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Whistle Flip Flop - laser trainer

Discussion in 'Electronic Design' started by Alan Smithee, Nov 14, 2003.

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  1. Alan Smithee

    Alan Smithee Guest

    Hi All,

    My questions:

    I was going to get the parts from Maplin, but I can't find 1/2 CD4013

    The needs to run on batteries, but the circuit diagram has earth symbols -
    can some explain this to me? please.

    Laser keyrings cost about £10. A laser on its own costs about £25 - any
    reason I can't pull one from the keyring?

    My Story:
    I wish to make a laser device that will "train" a golfer to aim correctly -
    it's a xmas prezzy for my partners father. I must confess, I know very
    little about electronics, although I have made a MIDI device for an atari
    computer (Etched circuit board and all), but don't ask me how it worked !

    Basically it's a box on the floor against the wall that emits a beam to a
    putter face (which has a mirror on it). The target is to aim the putter
    back at the device - the beam reflection against the wall indicates how
    accurate the aim was. The laser will be controlled by a whistle controlled
    flip flop switch. Here's the circuit diagram for a whistle flip flop that I
    plan to use.

    Thanks to anyone that can help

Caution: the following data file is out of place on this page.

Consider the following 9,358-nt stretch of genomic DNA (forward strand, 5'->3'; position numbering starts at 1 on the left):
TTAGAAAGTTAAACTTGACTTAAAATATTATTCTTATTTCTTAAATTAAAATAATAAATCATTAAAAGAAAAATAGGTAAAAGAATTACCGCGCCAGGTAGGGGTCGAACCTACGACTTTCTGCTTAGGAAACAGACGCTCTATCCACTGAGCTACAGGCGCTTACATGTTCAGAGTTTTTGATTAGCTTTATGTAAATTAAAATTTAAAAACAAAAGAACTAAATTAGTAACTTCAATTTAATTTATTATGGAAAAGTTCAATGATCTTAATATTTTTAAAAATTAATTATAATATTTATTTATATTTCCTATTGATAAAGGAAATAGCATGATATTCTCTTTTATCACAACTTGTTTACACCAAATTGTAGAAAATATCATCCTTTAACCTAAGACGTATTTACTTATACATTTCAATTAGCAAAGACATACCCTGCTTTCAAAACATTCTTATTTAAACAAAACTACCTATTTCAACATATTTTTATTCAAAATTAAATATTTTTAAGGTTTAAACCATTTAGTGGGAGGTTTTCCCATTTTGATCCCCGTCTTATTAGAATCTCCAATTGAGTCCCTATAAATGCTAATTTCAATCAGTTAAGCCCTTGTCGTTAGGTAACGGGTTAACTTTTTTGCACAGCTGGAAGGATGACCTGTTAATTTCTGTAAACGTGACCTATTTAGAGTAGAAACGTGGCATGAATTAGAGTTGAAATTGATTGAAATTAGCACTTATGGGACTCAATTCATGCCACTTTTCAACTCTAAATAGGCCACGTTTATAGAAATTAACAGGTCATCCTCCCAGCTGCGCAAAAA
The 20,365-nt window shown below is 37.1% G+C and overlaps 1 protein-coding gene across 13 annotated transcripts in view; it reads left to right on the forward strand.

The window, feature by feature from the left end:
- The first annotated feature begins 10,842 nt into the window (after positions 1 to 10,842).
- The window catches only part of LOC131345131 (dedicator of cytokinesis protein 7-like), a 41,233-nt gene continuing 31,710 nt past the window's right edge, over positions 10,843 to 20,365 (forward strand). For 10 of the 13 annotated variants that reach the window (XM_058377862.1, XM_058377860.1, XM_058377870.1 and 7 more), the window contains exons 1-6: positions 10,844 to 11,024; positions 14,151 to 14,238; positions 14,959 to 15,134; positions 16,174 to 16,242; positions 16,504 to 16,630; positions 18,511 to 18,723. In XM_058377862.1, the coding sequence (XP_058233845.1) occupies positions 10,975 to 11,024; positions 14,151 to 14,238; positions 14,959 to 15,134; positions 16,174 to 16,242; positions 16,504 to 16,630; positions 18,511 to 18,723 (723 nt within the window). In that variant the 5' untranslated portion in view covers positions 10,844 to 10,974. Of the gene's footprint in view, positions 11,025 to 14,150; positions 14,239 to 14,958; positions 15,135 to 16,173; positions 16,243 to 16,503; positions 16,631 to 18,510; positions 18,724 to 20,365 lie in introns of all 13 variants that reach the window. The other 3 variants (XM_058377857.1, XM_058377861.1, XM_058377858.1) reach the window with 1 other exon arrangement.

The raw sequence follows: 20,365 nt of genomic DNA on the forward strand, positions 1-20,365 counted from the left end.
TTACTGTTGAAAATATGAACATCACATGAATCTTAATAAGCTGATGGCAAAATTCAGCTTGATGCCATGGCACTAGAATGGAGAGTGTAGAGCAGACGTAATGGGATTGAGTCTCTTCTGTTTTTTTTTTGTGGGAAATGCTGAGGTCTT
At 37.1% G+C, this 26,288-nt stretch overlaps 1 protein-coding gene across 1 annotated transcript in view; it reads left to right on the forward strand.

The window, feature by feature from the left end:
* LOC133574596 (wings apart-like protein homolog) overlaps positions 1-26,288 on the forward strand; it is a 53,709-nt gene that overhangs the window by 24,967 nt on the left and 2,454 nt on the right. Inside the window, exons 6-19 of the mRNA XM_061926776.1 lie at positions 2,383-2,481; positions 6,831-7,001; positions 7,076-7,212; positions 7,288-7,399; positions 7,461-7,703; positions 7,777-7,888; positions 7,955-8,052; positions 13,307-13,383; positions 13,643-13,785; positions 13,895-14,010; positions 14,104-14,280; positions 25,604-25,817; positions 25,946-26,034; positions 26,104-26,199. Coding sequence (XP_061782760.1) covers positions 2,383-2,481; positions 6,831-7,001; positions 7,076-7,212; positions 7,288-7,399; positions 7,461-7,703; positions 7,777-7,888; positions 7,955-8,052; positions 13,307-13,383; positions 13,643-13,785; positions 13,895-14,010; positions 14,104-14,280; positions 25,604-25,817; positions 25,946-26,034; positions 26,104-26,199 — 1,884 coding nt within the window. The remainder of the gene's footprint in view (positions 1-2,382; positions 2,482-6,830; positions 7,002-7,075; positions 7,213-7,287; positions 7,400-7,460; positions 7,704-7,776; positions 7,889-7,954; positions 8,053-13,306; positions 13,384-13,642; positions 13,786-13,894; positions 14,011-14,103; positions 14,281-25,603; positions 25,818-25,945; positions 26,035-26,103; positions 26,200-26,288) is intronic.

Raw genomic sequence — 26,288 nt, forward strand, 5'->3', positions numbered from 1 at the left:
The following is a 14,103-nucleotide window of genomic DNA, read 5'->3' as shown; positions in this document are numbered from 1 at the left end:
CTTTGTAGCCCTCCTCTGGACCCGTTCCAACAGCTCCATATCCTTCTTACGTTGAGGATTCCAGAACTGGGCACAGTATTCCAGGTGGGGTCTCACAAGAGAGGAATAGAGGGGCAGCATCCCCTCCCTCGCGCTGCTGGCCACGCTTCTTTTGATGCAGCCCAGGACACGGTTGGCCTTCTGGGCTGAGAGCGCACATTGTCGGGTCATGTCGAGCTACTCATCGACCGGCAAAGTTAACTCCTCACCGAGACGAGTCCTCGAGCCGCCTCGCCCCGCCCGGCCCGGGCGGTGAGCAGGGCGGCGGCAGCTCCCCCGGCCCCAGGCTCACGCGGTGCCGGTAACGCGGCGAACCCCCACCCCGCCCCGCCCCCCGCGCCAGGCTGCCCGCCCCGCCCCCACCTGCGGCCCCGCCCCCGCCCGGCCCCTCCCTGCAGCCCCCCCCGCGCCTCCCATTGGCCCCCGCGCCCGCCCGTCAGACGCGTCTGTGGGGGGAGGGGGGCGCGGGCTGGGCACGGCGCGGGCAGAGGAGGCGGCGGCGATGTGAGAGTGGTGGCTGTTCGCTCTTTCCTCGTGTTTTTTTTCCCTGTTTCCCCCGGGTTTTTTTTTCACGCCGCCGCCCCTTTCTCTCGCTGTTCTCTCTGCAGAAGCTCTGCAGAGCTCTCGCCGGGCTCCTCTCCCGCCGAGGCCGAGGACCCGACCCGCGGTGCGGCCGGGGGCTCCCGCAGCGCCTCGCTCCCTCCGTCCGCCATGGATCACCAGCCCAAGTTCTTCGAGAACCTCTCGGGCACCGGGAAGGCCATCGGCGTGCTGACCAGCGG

2. Look for CD4013 instead. The 1/2 is not part of the part number, but an implication that only 1/2 of the IC is being used. The 4013 is a dual flip flop, meaning that it has two flip flops inside the same chip. As the schematic calls for only two 1/2 CD4013's, if you only have to buy one CD4013 chip.
    Those symbols are a ground reference voltage/node, but do not imply any connection to the earth. As most circuits online don't require a connection to earth ground, you will likely find an explicit comment with the schematic mandating connection to something earthy if the circuit needs it. For your case, simply attach all of the ground symbols to the same wire (or plane if you are making a multilayer PCB) and connect the negative terminal of your battery to it as well.
    Although I have no idea what comes with a £25 "laser on its own", I would definitely recommend using a key chain variety for your project. You may, however, find that removing the laser from its barrel is not a desirable thing to do. Laser diodes themselves don't give you a collimated laser point; you must have an appropriate lens which is properly positioned. In the laser pointer I tried to disassemble, the lens was screwed into the barrel, properly positioning it for operation.

    Good luck with your project.

    Howard Henry Schlunder
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